Happy Birthday, NASA – I got you a gnarly worm

I enjoy the smattering of science articles in the back of The Economist. Last week’s issue has an article about the future of NASA as it celebrates its 50th birthday.  What really caught my eye was the gnarly photo of a ragworm on the next page. Unfortunately, that worm isn’t in the online version of the article.

The gnarliest pic I could find online.

The gnarliest photo of ragworm teeth I could find online. (The Economist's photo is cooler.)

Please be patient with a brief digression. Let’s call it a drum solo. A recent post referred to a Skeptical Inquirer that wasn’t available at all on line. I guess some folks think we should still buy magazines. Let’s call them treeware-huggers. Thanks, Ron.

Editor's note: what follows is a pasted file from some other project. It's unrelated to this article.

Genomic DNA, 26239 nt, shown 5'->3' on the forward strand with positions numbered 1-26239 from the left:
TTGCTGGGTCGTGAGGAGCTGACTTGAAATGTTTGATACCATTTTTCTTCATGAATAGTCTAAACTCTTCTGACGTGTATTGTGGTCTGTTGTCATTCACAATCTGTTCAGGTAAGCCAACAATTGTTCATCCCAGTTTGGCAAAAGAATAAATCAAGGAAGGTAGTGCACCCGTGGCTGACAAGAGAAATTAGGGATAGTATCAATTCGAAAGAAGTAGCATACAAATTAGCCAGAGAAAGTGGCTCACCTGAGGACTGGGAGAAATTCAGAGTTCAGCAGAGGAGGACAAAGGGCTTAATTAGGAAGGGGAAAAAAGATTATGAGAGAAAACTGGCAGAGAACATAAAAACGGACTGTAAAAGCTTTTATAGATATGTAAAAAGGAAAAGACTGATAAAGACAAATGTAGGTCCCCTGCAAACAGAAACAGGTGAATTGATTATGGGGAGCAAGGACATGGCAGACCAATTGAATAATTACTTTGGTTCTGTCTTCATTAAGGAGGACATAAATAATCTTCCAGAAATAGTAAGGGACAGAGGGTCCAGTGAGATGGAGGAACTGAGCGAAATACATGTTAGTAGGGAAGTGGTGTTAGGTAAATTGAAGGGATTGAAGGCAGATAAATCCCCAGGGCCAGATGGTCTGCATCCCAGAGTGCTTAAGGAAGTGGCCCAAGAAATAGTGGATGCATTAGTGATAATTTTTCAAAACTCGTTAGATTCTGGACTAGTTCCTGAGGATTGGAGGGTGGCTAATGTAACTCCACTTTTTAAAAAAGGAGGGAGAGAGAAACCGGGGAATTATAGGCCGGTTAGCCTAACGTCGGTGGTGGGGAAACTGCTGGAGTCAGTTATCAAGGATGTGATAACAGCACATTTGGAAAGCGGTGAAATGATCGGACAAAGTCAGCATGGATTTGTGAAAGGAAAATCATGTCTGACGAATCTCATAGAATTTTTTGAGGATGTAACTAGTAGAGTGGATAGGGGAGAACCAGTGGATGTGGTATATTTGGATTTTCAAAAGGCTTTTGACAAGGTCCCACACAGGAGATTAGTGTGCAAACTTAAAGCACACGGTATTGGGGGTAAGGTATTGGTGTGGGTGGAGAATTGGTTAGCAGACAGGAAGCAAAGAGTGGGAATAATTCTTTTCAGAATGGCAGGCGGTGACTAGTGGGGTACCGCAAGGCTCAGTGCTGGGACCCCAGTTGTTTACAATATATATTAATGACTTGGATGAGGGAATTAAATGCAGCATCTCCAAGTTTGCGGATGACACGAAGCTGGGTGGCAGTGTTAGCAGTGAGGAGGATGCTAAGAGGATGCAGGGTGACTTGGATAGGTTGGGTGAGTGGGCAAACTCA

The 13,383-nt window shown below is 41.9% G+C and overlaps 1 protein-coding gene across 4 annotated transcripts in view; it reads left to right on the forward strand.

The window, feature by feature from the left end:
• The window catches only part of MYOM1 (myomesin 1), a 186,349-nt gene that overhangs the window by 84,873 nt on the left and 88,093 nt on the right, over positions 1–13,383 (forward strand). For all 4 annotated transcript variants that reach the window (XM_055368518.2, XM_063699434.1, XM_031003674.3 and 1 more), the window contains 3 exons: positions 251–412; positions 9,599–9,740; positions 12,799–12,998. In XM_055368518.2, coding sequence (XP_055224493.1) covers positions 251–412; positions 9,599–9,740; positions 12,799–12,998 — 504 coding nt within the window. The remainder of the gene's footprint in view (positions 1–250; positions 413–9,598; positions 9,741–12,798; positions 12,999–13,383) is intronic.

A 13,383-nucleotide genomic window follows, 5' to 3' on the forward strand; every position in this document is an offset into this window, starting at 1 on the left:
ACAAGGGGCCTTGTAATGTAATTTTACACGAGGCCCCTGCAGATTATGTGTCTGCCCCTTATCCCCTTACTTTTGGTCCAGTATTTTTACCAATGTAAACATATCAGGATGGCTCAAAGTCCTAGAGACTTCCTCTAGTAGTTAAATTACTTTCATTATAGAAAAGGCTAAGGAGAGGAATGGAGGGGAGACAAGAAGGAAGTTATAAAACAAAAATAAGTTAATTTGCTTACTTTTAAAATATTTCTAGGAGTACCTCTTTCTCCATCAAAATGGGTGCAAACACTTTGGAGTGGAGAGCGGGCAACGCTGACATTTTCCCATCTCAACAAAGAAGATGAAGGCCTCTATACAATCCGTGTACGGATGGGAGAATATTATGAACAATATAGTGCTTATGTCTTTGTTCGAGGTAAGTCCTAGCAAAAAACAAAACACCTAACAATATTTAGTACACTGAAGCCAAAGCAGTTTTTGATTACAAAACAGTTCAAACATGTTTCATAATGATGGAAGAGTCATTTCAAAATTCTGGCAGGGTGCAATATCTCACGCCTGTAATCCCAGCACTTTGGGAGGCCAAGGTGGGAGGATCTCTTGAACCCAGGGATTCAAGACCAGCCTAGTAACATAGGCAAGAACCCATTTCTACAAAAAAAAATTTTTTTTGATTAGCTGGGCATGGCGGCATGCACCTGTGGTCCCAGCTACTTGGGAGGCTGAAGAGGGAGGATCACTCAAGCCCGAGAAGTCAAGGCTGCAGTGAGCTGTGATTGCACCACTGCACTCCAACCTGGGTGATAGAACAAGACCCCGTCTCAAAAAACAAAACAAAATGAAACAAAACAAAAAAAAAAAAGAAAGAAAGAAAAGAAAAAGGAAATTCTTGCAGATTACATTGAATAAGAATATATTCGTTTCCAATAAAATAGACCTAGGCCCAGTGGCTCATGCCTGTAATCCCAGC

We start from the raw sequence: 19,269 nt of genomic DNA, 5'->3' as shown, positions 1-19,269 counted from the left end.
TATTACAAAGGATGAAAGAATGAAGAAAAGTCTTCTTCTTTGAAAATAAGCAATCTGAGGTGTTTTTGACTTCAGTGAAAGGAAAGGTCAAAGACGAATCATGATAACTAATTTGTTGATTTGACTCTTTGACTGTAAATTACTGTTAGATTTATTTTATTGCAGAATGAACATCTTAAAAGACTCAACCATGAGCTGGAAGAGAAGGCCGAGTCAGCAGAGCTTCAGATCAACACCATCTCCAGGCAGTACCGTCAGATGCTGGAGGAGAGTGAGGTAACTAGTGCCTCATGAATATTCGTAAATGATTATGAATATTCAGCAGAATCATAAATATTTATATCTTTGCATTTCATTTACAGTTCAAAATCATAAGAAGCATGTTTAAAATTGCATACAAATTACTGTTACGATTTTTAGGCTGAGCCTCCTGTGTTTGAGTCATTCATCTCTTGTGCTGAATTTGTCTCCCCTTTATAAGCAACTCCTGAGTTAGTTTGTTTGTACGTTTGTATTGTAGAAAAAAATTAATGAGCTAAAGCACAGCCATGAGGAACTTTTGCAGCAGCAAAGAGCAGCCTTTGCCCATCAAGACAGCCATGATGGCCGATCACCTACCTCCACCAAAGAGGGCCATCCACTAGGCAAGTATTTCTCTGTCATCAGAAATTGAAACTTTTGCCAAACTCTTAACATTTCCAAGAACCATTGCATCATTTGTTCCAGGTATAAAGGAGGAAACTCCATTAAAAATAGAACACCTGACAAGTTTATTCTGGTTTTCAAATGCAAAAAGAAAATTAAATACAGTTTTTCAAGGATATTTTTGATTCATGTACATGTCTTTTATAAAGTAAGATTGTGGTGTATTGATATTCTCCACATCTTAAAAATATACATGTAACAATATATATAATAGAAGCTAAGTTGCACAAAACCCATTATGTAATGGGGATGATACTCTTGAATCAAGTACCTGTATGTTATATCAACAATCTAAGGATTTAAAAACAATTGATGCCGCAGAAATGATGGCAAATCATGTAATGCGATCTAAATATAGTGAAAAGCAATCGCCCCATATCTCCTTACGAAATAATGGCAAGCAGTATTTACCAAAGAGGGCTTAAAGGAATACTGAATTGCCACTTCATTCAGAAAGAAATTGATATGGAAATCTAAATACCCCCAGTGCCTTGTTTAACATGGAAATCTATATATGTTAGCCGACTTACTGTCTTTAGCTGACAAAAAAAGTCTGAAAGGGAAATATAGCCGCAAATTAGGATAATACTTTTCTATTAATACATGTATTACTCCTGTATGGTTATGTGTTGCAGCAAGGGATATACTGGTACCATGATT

Ragworms are used as bait in commercial fishing. They are also known as sandworms in the US and might remind one of the giant sandworms in Frank Herbert’s classic sci-fi series Dune.

Why would NASA care? The researchers, Drs. Chris Broomell and Herbert Waite, discovered that ragworms’ jaws are very strong and very light. This is because their jaws contain a lot of zinc, instead of the calcium salts that most other animals use to make their bones, shells, and teeth. Drs. Bromell and Watie realized their fiindings might help NASA discover ways to make lighter spacecraft parts, so they passed along the info to NASA. Happy 50th, NASA.

Four Lemmys. It would have been five if the Economist had posted the awesome scary ragworm photo on their website.